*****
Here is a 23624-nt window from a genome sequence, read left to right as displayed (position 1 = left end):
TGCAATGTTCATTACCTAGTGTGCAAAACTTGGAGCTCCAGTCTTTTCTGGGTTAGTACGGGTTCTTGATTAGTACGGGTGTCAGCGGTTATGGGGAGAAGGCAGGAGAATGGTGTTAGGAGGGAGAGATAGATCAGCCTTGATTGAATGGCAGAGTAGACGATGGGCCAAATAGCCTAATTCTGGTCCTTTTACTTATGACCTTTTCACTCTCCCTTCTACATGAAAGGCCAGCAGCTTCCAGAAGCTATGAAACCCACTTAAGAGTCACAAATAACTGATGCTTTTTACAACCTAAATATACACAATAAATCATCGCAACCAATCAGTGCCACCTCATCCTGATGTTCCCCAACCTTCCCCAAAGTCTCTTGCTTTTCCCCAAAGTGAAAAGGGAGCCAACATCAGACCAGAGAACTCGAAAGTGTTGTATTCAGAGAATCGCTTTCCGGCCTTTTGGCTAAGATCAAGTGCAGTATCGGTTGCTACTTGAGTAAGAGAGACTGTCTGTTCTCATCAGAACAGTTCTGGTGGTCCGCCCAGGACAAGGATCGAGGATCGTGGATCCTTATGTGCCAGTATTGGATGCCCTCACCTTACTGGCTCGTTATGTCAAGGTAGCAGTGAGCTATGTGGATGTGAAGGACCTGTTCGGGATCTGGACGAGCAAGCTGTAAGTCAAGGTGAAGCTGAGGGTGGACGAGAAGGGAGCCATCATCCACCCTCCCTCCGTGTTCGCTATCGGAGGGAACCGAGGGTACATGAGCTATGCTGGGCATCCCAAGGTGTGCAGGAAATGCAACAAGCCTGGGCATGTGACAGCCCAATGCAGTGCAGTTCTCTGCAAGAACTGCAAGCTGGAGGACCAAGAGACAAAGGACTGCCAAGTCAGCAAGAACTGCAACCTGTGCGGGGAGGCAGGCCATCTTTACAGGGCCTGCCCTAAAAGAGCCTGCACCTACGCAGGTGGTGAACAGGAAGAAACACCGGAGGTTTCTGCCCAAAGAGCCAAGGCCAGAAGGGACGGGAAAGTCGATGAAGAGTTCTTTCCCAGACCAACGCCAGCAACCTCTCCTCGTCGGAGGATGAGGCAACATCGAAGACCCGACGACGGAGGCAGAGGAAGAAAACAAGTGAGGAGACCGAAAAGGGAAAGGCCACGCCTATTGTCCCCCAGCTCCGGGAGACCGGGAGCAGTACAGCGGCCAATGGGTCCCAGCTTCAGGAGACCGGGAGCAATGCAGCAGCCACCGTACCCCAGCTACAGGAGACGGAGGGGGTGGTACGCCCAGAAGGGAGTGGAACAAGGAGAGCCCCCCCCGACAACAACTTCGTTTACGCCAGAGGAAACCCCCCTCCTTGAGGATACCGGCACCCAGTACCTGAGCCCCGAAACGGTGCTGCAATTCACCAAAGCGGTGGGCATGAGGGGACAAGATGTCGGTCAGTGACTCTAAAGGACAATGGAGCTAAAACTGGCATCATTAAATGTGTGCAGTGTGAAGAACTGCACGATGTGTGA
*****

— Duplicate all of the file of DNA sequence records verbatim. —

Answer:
Here is a 23624-nt window from a genome sequence, read left to right as displayed (position 1 = left end):
TGCAATGTTCATTACCTAGTGTGCAAAACTTGGAGCTCCAGTCTTTTCTGGGTTAGTACGGGTTCTTGATTAGTACGGGTGTCAGCGGTTATGGGGAGAAGGCAGGAGAATGGTGTTAGGAGGGAGAGATAGATCAGCCTTGATTGAATGGCAGAGTAGACGATGGGCCAAATAGCCTAATTCTGGTCCTTTTACTTATGACCTTTTCACTCTCCCTTCTACATGAAAGGCCAGCAGCTTCCAGAAGCTATGAAACCCACTTAAGAGTCACAAATAACTGATGCTTTTTACAACCTAAATATACACAATAAATCATCGCAACCAATCAGTGCCACCTCATCCTGATGTTCCCCAACCTTCCCCAAAGTCTCTTGCTTTTCCCCAAAGTGAAAAGGGAGCCAACATCAGACCAGAGAACTCGAAAGTGTTGTATTCAGAGAATCGCTTTCCGGCCTTTTGGCTAAGATCAAGTGCAGTATCGGTTGCTACTTGAGTAAGAGAGACTGTCTGTTCTCATCAGAACAGTTCTGGTGGTCCGCCCAGGACAAGGATCGAGGATCGTGGATCCTTATGTGCCAGTATTGGATGCCCTCACCTTACTGGCTCGTTATGTCAAGGTAGCAGTGAGCTATGTGGATGTGAAGGACCTGTTCGGGATCTGGACGAGCAAGCTGTAAGTCAAGGTGAAGCTGAGGGTGGACGAGAAGGGAGCCATCATCCACCCTCCCTCCGTGTTCGCTATCGGAGGGAACCGAGGGTACATGAGCTATGCTGGGCATCCCAAGGTGTGCAGGAAATGCAACAAGCCTGGGCATGTGACAGCCCAATGCAGTGCAGTTCTCTGCAAGAACTGCAAGCTGGAGGACCAAGAGACAAAGGACTGCCAAGTCAGCAAGAACTGCAACCTGTGCGGGGAGGCAGGCCATCTTTACAGGGCCTGCCCTAAAAGAGCCTGCACCTACGCAGGTGGTGAACAGGAAGAAACACCGGAGGTTTCTGCCCAAAGAGCCAAGGCCAGAAGGGACGGGAAAGTCGATGAAGAGTTCTTTCCCAGACCAACGCCAGCAACCTCTCCTCGTCGGAGGATGAGGCAACATCGAAGACCCGACGACGGAGGCAGAGGAAGAAAACAAGTGAGGAGACCGAAAAGGGAAAGGCCACGCCTATTGTCCCCCAGCTCCGGGAGACCGGGAGCAGTACAGCGGCCAATGGGTCCCAGCTTCAGGAGACCGGGAGCAATGCAGCAGCCACCGTACCCCAGCTACAGGAGACGGAGGGGGTGGTACGCCCAGAAGGGAGTGGAACAAGGAGAGCCCCCCCCGACAACAACTTCGTTTACGCCAGAGGAAACCCCCCTCCTTGAGGATACCGGCACCCAGTACCTGAGCCCCGAAACGGTGCTGCAATTCACCAAAGCGGTGGGCATGAGGGGACAAGATGTCGGTCAGTGACTCTAAAGGACAATGGAGCTAAAACTGGCATCATTAAATGTGTGCAGTGTGAAGAACTGCACGATGTGTGA